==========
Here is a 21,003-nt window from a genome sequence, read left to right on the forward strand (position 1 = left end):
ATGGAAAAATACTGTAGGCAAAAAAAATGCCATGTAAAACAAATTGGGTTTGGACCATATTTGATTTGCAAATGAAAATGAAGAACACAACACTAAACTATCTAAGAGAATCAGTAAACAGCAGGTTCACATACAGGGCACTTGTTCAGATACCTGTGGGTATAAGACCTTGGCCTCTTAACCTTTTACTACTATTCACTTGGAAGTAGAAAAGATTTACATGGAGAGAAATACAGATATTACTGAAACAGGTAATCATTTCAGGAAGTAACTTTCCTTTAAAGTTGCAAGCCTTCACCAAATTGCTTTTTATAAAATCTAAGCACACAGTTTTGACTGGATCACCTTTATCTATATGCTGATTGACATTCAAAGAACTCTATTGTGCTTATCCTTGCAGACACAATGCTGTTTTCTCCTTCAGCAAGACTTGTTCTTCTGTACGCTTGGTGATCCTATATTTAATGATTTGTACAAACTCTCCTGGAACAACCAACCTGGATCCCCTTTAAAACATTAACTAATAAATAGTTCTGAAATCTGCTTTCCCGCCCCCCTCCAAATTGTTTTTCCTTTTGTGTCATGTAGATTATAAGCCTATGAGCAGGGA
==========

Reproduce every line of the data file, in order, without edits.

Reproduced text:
Here is a 21,003-nt window from a genome sequence, read left to right on the forward strand (position 1 = left end):
ATGGAAAAATACTGTAGGCAAAAAAAATGCCATGTAAAACAAATTGGGTTTGGACCATATTTGATTTGCAAATGAAAATGAAGAACACAACACTAAACTATCTAAGAGAATCAGTAAACAGCAGGTTCACATACAGGGCACTTGTTCAGATACCTGTGGGTATAAGACCTTGGCCTCTTAACCTTTTACTACTATTCACTTGGAAGTAGAAAAGATTTACATGGAGAGAAATACAGATATTACTGAAACAGGTAATCATTTCAGGAAGTAACTTTCCTTTAAAGTTGCAAGCCTTCACCAAATTGCTTTTTATAAAATCTAAGCACACAGTTTTGACTGGATCACCTTTATCTATATGCTGATTGACATTCAAAGAACTCTATTGTGCTTATCCTTGCAGACACAATGCTGTTTTCTCCTTCAGCAAGACTTGTTCTTCTGTACGCTTGGTGATCCTATATTTAATGATTTGTACAAACTCTCCTGGAACAACCAACCTGGATCCCCTTTAAAACATTAACTAATAAATAGTTCTGAAATCTGCTTTCCCGCCCCCCTCCAAATTGTTTTTCCTTTTGTGTCATGTAGATTATAAGCCTATGAGCAGGGA